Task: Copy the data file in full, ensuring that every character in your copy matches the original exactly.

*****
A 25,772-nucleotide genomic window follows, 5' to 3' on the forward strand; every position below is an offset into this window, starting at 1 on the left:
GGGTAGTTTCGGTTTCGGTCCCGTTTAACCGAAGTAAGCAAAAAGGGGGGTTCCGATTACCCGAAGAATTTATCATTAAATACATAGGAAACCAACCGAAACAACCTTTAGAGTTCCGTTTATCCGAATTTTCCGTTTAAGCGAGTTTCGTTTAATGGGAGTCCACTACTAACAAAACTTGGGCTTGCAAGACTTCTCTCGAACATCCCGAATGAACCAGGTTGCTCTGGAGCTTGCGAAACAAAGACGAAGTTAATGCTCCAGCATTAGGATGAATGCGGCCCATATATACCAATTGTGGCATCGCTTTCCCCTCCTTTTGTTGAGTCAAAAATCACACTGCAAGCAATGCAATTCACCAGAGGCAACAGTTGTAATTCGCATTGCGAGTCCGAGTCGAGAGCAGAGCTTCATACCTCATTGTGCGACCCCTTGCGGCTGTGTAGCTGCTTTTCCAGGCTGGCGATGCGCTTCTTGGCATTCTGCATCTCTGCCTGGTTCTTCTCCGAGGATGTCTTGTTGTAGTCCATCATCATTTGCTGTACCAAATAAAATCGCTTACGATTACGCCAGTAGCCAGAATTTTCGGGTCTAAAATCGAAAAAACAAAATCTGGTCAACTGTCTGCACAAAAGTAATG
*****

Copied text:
A 25,772-nucleotide genomic window follows, 5' to 3' on the forward strand; every position below is an offset into this window, starting at 1 on the left:
GGGTAGTTTCGGTTTCGGTCCCGTTTAACCGAAGTAAGCAAAAAGGGGGGTTCCGATTACCCGAAGAATTTATCATTAAATACATAGGAAACCAACCGAAACAACCTTTAGAGTTCCGTTTATCCGAATTTTCCGTTTAAGCGAGTTTCGTTTAATGGGAGTCCACTACTAACAAAACTTGGGCTTGCAAGACTTCTCTCGAACATCCCGAATGAACCAGGTTGCTCTGGAGCTTGCGAAACAAAGACGAAGTTAATGCTCCAGCATTAGGATGAATGCGGCCCATATATACCAATTGTGGCATCGCTTTCCCCTCCTTTTGTTGAGTCAAAAATCACACTGCAAGCAATGCAATTCACCAGAGGCAACAGTTGTAATTCGCATTGCGAGTCCGAGTCGAGAGCAGAGCTTCATACCTCATTGTGCGACCCCTTGCGGCTGTGTAGCTGCTTTTCCAGGCTGGCGATGCGCTTCTTGGCATTCTGCATCTCTGCCTGGTTCTTCTCCGAGGATGTCTTGTTGTAGTCCATCATCATTTGCTGTACCAAATAAAATCGCTTACGATTACGCCAGTAGCCAGAATTTTCGGGTCTAAAATCGAAAAAACAAAATCTGGTCAACTGTCTGCACAAAAGTAATG